Scott challenges Bethpage record, gains only one shot on Koepka

It took 83 years in the history of the Bethpage Black golf course for someone to shoot 63. Twenty-four hours after Brooks Koepka wrote down that number, it looked like it might be erased.

Adam Scott opened the second round of the PGA Championship on Friday with four birdies in his first five holes. After three more early in the back nine – including consecutive birdies at 13 and 14 – the Australian reached 7 under for the day.

That's what Koepka shot to open the tournament on the layout that is playing at par 70 this week.

"It was a fleeting thought," Scott said of the possibility of tying the all-time low round in majors, or even besting it.

The bid ended when Scott three-putted the par-3 17th hole for a bogey. At 18, he salvaged par after driving into a fairway bunker, and though the 6-under 64 round was impressive, it still put Scott in a second-place tie with Jordan Spieth, seven shots behind Koepka, who built on his lead with a 65.

After a couple of tough years, the 2003 Masters champion found something in his game at last year's PGA, where he finished solo third behind Koepka and Tiger Woods.

Scott got off to a strong start this year when he was runner-up to Justin Rose in the Farmers Insurance Open at Torrey Pines. He scored 69-68 to start this year's Masters, but faded to tie for 18th.

"I feel like my game's in a really great place," Scott, 38, said. "If I can get out of my own head a little bit and just play and swing, I think good results are there."

Survive the front nine. Attack the back.

That was the plan for Phil Mickelson when he started on No. 10 in the second round. But the San Diegan couldn't pull off the task on either side.

On his second hole, the 435-yard 11th, Mickelson missed the fairway, had to punch out sideways and ended up with a double bogey.

He bounced back with a birdie on the next hole, but could only shoot even par on his second nine with three birdies and three bogeys. Mickelson's round of 71 put him at even for the tournament and tied for 26th.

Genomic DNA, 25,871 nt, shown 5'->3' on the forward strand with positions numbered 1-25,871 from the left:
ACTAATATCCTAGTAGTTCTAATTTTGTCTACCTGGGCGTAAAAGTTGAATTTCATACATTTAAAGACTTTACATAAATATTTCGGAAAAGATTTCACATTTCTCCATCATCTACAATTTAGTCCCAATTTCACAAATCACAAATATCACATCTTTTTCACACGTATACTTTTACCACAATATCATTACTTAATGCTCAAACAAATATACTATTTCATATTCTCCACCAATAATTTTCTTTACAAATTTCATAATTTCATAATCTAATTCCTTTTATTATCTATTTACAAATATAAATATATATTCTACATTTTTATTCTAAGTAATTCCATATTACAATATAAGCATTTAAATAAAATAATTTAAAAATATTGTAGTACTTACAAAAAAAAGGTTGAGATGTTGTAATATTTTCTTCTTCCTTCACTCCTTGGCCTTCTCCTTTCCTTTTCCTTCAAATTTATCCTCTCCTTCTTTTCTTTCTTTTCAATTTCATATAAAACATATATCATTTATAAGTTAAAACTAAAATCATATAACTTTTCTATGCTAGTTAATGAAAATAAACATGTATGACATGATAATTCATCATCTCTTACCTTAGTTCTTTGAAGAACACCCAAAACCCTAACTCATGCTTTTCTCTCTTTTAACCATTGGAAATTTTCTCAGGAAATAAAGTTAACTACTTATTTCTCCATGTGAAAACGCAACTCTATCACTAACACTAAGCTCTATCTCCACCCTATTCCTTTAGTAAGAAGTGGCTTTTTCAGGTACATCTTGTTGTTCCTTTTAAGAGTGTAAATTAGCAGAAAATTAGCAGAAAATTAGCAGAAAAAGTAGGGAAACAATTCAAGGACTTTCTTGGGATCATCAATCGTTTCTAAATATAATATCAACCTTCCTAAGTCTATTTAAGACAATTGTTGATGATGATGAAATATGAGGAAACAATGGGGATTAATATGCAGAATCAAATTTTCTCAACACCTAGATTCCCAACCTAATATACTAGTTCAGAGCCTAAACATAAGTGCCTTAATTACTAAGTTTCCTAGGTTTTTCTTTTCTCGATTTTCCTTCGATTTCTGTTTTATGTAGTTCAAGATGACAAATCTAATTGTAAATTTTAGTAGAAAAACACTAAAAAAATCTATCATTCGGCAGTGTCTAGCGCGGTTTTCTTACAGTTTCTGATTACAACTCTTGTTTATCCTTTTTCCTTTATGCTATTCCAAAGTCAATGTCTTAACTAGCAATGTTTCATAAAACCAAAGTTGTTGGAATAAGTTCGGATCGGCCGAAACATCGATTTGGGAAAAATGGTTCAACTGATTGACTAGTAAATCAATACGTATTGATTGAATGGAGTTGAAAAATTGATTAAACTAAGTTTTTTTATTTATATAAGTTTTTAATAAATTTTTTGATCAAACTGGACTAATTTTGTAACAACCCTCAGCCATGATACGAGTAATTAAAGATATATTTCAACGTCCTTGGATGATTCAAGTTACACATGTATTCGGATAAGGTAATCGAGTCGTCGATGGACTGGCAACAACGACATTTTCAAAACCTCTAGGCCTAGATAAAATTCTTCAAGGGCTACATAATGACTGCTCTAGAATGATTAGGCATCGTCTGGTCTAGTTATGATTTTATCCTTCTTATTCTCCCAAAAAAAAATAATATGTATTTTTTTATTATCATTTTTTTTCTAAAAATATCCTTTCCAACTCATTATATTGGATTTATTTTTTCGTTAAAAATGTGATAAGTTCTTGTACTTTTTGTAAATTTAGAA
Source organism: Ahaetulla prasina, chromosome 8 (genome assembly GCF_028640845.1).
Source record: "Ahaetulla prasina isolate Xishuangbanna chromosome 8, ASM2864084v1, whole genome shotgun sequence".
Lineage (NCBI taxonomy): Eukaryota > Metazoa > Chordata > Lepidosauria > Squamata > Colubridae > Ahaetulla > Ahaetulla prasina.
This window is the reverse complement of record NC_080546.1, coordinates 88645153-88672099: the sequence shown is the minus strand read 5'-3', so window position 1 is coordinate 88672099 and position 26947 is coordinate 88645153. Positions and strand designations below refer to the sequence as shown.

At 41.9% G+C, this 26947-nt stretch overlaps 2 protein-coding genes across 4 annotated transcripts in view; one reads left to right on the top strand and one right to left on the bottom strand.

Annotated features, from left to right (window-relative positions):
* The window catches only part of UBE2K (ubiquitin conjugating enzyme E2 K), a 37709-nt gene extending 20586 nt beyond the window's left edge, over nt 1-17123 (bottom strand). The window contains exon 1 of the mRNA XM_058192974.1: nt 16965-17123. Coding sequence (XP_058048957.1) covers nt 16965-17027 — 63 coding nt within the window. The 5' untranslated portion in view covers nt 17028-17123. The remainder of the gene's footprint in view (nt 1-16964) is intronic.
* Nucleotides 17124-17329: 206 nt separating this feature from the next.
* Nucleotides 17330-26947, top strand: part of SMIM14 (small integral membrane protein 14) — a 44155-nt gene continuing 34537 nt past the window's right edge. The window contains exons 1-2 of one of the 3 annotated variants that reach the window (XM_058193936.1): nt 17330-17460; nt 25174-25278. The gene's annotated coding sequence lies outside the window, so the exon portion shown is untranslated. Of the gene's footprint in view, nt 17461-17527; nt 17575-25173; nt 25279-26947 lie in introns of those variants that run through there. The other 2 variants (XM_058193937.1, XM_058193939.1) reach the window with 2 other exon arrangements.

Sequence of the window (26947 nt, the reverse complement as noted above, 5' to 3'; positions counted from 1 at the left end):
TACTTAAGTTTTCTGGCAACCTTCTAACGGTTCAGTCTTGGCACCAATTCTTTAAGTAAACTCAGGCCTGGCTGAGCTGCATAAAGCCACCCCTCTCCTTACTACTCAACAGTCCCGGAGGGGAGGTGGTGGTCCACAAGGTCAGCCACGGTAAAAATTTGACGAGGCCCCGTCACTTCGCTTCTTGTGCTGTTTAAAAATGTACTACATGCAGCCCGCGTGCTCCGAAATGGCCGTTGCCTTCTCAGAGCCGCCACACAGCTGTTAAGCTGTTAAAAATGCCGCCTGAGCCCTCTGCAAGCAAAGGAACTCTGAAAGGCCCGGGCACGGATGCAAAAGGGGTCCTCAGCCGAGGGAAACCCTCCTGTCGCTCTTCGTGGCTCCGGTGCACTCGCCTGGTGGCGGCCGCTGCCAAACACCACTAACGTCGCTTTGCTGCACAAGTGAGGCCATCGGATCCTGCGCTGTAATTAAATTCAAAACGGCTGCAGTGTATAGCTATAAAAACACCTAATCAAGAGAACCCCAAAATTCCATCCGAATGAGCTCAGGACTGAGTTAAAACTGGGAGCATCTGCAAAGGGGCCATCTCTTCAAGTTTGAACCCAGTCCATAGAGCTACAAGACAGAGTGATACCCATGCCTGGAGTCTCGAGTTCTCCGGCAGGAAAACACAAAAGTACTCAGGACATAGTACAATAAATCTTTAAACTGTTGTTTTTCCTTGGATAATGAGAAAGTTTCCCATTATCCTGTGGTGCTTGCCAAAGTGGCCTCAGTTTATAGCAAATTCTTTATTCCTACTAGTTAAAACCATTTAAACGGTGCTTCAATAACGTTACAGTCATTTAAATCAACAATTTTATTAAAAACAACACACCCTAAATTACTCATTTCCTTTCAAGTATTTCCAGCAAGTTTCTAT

"For me to turn at 1 over was OK, but it took a lot of momentum away," Mickelson, 48, said. "If I could have shot par or better or under on that back side, the front nine was totally different. You could really get on those nine holes. You saw Rory (McIlroy) do it – a lot of guys do it."

Mickelson's round included converted birdie putts of 20 and 34 feet.

Playing with Mickelson, McIlroy got off to a horrendous start, making two double bogeys and a bogey in his first three holes. He made the turn with a 5-over 40 that put him at 7 over for the tournament and in danger of missing only his second cut in 11 PGA starts.

The two-time PGA champ recovered with three straight birdies and four total on his second nine to shoot 73 and reach the weekend at 3 over.

"Just pride," McIlroy explained of why he kept grinding. "Just trying to play a good round of golf and try to get something that's close to the best out of myself. I don't like missing cuts. It's not something that I'm used to, fortunately, and I wanted to be around for the weekend."

Putting has been McIlroy's issue of the week. In two rounds he ranked 115th in strokes gained on the greens. He was No. 2 in strokes gained off the tee.

Snicker about his name all you want, but Jazz Janewattananond is an impressive golfer.

The 23-year-old who was born in Bangkok, Thailand, has a win and four other top-10 finishes this season on the European Tour. He's risen to 72nd in the world, which got him into this week's PGA, and he's contending.

Janewattananond shot 68 in the second round to be 2 under for the tournament, tied for 10th.

"It's great, coming out here, interacting with all the crowds. It's crazy. I love it," Janewattananond said. "I just want to remember everything."

Though his first name is Atwit, he was given the nickname of Jazz by his father, a judge who loves music.

"Apparently, it didn't come through me," Janewattananond joked.

He said he has heard some funny comments from fans in the gallery this week.

"My first time ever getting a crowd like this, shouting my name," he said. "I don't know how to react to it. ... They give me some really funny names. I try not to remember it."

Jazz has a sense of humor. He was asked if someone, such as his agent, found him accommodations for the week.

"We got internet now," he said. "I got a couple friends out here, living here, so they helped me out with it."

Among the top players beyond Tiger Woods who missed the cut: Jon Rahm (75, 5 over), Sergio Garcia (71, 5 over), Bubba Watson (69, 5 over), Patrick Reed (72, 6 over).

John Daly, who played using a cart, shot 75-76 and missed the cut by six shots.

Woods hit three fairways in his second round. In his tour career, he'd played four rounds in which he hit two or fewer fairways. Two of those came on the Torrey Pines North Course, and both times (2003, '06) Woods won the tournament.